The duo is struggling for recognition. Chidziva has for a long time been targeted for a lack of “political finesse” by Chamisa’s camp which is being led by Fadzayi Mahere.
Despite holding an interim position in the rural mobilisation portfolio, Chidziva’s inability to resist the US$40 000 loan as part of a package for parliamentarians put him in a spot of bother with Mahere, who holds a significant influence on Chamisa.
Without a constituency to claim, unlike Biti in Harare East, Chidziva is no longer seen as a valid foot soldier because of changed circumstances, despite his loyalty to Chamisa, and not the institution, if there was one.
With Mahere in the picture, she is set to be awarded Mount Pleasant constituency. This is the constituency Harare mayor Jacob Mafume is also expecting to represent.
For Mafume, he has been advised to remain as a councillor and not contest Mahere, under the promise that he will become the city’s mayor for the second time.
Such is an unenviable promise, especially when dealing with a party that is not democratic.
What about Biti?
Biti sees himself as a man of action. A man who cannot be Machiavellian.
He does not need schooling on how to refine himself politically. The problem is his flaming and uncontrollable tongue. Where he lacks in ideas, he resorts to bad mouthing others.
In April 2014 as secretary-general of the MDC-T he described Tsvangirai as someone who had “transformed into a fiefdom of the leader”.
In March 2021, Biti issued an offending statement when he was commenting on Professor Lovemore Madhuku’s interpretation of the law, which he characterised as being “pure witchcraft”.
Biti is alleged to have anger issues.
Now he is issuing remarks insinuating one of CCC parliamentarians Allan Markham as a “snake” whose head must be crushed. His tone inflames political violence, yet he is the “democrat”.
It is without doubt that Biti, because of the lack of a pragmatic programme of political action from his technically authoritarian boss, Chamisa, the duo does not see issues using the same frame and applying a similar worldview.
The issue that incenses him is the inability of the CCC to show the level of political competence that matches Zanu PF.
Soon, as history has a tendency of repeating itself, Biti will address the nation giving reasons why the CCC would have lost to Zanu PF.
When things do not go according to his expectations, internally, he gives a public post-mortem on what caused the failures.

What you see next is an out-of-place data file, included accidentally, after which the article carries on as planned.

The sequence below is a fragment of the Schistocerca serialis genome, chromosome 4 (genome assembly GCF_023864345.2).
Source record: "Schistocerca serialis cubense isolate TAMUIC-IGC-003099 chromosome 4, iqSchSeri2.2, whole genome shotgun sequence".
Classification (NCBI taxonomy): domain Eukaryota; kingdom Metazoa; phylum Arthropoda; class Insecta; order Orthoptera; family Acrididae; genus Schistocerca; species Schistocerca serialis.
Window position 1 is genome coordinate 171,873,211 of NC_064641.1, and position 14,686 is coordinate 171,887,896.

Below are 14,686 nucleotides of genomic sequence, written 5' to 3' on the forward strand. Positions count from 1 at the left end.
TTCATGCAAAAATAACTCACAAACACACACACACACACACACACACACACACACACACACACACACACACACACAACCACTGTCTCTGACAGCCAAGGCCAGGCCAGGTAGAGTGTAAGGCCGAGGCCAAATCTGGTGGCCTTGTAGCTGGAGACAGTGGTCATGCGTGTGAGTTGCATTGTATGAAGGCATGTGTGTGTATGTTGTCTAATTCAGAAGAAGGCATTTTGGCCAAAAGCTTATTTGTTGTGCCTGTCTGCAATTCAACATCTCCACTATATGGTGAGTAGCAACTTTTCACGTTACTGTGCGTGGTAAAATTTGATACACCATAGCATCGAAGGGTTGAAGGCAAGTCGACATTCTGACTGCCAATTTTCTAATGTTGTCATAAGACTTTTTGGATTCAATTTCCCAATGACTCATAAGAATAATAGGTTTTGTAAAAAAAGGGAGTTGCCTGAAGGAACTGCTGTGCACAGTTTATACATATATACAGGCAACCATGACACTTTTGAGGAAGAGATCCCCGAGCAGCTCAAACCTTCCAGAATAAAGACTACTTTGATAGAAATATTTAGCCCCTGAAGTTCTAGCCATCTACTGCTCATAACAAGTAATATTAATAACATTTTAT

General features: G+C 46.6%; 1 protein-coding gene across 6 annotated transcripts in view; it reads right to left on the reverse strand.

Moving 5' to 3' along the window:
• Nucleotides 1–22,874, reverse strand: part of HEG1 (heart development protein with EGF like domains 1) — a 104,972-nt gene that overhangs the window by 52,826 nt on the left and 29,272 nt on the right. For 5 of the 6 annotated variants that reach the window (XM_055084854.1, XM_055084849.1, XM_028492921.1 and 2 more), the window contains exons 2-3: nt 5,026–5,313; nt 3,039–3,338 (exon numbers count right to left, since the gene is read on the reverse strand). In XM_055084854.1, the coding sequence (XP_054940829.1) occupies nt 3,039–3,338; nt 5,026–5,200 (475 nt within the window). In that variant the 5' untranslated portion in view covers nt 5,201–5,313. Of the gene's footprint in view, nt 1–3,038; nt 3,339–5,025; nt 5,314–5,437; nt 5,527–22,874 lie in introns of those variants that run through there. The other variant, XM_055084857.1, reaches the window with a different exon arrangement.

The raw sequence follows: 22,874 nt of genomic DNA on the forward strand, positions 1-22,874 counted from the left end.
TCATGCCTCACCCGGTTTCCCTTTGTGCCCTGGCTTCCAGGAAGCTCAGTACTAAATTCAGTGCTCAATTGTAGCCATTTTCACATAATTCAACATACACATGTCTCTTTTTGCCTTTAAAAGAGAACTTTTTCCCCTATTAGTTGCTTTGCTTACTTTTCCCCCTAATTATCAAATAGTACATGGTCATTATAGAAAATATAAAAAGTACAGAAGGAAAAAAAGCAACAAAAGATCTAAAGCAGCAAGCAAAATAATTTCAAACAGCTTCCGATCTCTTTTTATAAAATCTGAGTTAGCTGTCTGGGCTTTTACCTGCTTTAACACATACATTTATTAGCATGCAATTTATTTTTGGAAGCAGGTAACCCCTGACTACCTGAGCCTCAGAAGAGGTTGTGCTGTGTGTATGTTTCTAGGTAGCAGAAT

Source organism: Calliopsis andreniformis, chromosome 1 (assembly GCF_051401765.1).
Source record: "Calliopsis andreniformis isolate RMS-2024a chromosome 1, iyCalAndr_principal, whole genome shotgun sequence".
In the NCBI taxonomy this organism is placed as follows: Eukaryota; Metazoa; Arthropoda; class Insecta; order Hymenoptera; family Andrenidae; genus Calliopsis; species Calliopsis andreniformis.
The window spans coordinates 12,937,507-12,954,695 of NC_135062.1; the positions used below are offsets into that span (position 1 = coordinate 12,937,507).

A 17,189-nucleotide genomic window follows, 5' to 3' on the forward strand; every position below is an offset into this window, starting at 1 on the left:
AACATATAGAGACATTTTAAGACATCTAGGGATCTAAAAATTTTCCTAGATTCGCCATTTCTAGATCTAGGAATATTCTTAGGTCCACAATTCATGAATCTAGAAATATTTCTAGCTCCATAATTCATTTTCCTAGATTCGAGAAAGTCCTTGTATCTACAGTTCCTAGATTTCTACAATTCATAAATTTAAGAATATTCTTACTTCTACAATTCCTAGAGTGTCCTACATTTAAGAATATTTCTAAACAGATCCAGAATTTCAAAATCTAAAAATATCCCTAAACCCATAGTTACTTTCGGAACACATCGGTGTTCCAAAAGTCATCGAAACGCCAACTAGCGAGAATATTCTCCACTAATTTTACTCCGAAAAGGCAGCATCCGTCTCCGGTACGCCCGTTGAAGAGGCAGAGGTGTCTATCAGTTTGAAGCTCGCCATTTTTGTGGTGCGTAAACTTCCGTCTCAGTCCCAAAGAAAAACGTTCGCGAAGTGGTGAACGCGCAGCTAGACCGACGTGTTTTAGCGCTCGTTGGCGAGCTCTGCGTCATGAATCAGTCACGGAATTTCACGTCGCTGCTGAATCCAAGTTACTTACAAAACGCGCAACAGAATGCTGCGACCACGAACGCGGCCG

Struggle for recognition
In politics, there are several reasons why conflicts occur at a national level or why wars break out on the global scene.
Breaking down the causes to a micro-level and within the CCC gives an impression that it is the status discrepancy perspective that is pitting Biti the “underdog” and Chamisa the “top dog”.
The political survival of Biti is now premised on a status that he gets from Chamisa and Chamisa’s generosity and benevolence will give Biti a political lifeline.
Human beings naturally, after self-actualisation, want to attain recognition.
Unfortunately, this has not been the case with Biti, who in turn is clandestinely working with Gift Ostallos Siziba .
Siziba is to Biti what Mahere is to Chamisa, a handy political gadget.
In six days, the nomination court will sit, and the “most democratic party” that does its processes in the most undemocratic way is yet to complete the candidate selection process that started on April 5.
The internal party processes have been opaque and it is known that Chamisa is running out of time as he tries to pacify the losing party representatives.
He is democratically doing this all alone, and some party elements are just going by as a way to massage his ego because to him, it was deliberate to ensure that his party does not have systems that moderate its functionality.
It is highly likely that in the strata of political consciousness, nationalist-oriented voters will not give Chamisa any chance near the institutions of power by a greater margin because the country will forever be vulnerable to his swinging individualistic personality.
While Zimbabweans say “none-but-ourselves” can liberate and rebuild this country, for Chamisa it is symptomatic that his is a “none-but-myself” political journey of wishful thoughts.
Zimbabweans, remember we are one. This is homeland!